Bernd Mohr: To Infinity and Beyond?! On Scaling Performance Measurement and Analysis Tools for Parallel Programming.

Tuesday, October 2nd, 14:00

Abstract. The number of processor cores available in high-performance computing systems is steadily increasing. A major factor is the current trend to use multi-core and many-core processor chip architectures. In the latest list of the TOP500 Supercomputer Sites, 63% of the systems listed have more than 1024 processor cores and the average is about 2400.

While this promises ever more compute power and memory capacity to tackle today's complex simulation problems, it forces application developers to greatly enhance the scalability of their codes to be able to exploit it. This often requires new algorithms, methods or parallelization schemes to be developed as many well-known and accepted techniques stop working at these large scales. It starts with simple things like opening a file per process to save checkpoint information, or collecting simulation results of the whole program via a gather operation on a single process, or previously unimportant order O(n2)-type operations which quickly dominate the execution. Unfortunately many of these performance problems only show up when executing with very high numbers of processes and cannot be easily diagnosed or predicted from measurements at lower numbers. Detecting and diagnosing these performance and scalability bottlenecks requires sophisticated performance instrumentation, measurement and analysis tools. Simple tools typically scale very well but the information they provide proves to be less and less useful at these high scales.

It is clear that tool developers face exactly the same problems as application developers when enhancing their tools to handle and support highly scalable applications. In this talk we discuss the major limitations of currently used state-of-the-art performance measurement, analysis and visualisation methods and tools. We give an overview about experiments, new approaches and first results of performance tool projects which try to overcome these limits. This includes new scalable and enhanced result visualization methods used in the performance analysis framework TAU [1], methods to automatically extract key execution phases from long traces used by the Paraver toolset [2], more scalable client/server tool architecture like the one of VampirServer [3] for scalable timeline visualisations, and highly-parallel automatic performance bottleneck searches utilized by the Scalasca toolset [4] .

[1] S. Shende and A. D. Malony. TAU: The TAU Paral lel Performance System. International Journal of High Performance Computing Applications, Volume 20, Number 2, pp. 287–331, Summer 2006.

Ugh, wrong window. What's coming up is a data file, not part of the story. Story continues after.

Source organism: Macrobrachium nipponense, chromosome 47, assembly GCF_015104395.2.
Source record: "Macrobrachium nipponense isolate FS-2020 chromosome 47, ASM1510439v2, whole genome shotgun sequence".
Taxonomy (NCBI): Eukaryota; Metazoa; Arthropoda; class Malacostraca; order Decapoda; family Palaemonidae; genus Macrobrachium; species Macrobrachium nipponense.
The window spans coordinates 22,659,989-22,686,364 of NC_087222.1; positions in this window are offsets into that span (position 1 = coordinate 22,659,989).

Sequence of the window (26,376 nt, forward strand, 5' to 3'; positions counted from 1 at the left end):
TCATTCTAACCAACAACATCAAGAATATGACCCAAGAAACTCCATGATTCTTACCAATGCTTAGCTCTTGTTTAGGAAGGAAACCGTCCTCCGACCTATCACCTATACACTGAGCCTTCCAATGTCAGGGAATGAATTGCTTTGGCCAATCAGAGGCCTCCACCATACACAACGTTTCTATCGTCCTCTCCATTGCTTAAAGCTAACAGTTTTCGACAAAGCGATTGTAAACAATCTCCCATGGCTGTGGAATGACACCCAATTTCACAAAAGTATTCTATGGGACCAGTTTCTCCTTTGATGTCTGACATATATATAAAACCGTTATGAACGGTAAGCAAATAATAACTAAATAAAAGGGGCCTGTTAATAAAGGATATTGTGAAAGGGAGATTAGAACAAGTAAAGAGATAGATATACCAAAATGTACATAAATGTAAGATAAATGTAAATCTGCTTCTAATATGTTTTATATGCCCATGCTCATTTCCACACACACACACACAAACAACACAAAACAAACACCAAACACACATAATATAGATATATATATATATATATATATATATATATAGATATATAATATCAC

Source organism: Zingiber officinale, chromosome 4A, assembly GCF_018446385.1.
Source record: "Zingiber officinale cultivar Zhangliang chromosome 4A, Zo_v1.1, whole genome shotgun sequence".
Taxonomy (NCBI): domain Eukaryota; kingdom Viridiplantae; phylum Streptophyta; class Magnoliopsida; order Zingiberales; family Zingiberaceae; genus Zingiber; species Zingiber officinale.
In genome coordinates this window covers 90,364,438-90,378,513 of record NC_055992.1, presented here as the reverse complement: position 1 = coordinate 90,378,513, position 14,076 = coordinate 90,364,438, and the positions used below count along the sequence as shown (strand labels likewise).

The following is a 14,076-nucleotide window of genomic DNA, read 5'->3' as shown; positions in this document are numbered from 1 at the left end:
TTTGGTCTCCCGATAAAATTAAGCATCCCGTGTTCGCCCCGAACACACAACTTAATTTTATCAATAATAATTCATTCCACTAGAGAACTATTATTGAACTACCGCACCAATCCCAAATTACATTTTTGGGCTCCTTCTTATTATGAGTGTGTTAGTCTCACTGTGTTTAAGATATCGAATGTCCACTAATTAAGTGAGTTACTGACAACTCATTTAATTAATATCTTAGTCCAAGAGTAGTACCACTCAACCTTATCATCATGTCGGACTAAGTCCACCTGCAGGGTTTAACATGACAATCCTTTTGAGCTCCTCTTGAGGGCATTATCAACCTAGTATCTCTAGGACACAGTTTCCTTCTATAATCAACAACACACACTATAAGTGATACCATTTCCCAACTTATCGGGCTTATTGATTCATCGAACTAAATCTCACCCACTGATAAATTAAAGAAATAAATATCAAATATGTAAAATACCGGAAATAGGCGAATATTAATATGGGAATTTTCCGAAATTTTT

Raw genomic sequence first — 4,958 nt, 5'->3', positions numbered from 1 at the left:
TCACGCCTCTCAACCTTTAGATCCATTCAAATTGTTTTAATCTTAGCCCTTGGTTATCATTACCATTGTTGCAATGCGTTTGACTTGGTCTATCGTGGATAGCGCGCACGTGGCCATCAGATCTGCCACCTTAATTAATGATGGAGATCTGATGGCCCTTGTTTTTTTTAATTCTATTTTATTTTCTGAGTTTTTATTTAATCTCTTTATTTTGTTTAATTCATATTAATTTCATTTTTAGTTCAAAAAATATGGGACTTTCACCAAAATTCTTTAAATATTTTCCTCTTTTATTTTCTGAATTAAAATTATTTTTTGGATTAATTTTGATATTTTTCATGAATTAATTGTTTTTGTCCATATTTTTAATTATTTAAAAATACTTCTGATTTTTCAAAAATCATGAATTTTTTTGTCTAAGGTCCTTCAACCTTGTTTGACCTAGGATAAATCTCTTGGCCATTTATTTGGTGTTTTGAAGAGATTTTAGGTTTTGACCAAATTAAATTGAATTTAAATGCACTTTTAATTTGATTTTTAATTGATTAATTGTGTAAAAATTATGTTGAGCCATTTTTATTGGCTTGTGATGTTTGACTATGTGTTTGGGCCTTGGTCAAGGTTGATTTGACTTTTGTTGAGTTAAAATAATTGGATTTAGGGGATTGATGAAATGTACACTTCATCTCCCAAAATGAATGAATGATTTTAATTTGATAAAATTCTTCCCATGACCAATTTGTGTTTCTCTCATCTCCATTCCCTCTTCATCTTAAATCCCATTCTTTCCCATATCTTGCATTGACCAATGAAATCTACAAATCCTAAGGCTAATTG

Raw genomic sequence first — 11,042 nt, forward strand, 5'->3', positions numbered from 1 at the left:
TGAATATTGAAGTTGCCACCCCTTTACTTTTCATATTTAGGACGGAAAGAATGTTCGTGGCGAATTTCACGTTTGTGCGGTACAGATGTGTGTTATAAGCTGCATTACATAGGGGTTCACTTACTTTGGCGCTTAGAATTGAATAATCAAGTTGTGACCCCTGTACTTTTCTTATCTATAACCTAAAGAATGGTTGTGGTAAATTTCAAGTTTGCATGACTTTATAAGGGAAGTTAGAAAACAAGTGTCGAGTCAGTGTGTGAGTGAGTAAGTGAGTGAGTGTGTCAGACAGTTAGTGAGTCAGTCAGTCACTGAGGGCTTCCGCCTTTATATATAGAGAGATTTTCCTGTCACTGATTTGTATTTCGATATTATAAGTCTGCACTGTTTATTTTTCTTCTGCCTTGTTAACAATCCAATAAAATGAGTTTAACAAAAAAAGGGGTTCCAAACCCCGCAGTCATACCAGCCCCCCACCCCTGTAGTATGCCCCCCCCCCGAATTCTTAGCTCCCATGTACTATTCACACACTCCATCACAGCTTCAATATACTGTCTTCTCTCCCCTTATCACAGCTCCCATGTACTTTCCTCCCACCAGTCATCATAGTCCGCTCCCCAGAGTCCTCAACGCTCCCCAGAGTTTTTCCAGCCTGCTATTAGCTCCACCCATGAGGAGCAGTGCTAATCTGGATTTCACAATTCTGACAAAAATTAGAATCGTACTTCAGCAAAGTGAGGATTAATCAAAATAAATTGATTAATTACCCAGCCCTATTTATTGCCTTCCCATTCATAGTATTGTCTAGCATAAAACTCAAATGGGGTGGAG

[2] J. Labarta, J. Gimenez, E. Martinez, P. Gonzales, H. Servat, G. Llort, and X. Aguilar. Scalability of visualization and tracing tools. In Proceedings Parallel Computing (ParCo) 2005, Malaga, Spain, September 2005.
[3] A. Knupfer, H. Brunst, and W. E. Nagel. High Performance Trace Visualization. In Proceedings of the 13th Euromicro Conference on Parallel, Distributed and Network-based Processing, Lugano, Switzerland, February 2005.
[4] M. Geimer, F. Wolf, B. J. N. Wylie, and B. Mohr. Scalable Paral lel Trace-Based Performance Analysis. In Proceedings of the 13th European Parallel Virtual Machine and Message Passing Interface Conference, Springer LNCS 4192, pp. 303–312, Bonn, Germany, September 2006.

About the author. Bernd Mohr started to design and develop tools for performance analysis of parallel programs already with his diploma thesis back in 1987 at the University of Erlangen in Germany, and continued this in his Ph.D. work. During a three year PostDoc position at the University of Oregon, he was responsible for the design and implementation of the original TAU performance analysis framework for the parallel programming language pC++. Since 1996 he is a senior scientist at the Research Center Jülich. Besides being responsible for user support and training in regard to performance tools, he is leading the KOJAK research group on automatic performance analysis of parallel programs which is a joint project with the Innovative Computing Laboratory at the University of Tennessee. He was a founding member and work package leader of the European Community IST working group on automatic performance analysis: APART. He is the author of several dozen conference and journal articles about performance analysis and tuning of parallel programs.
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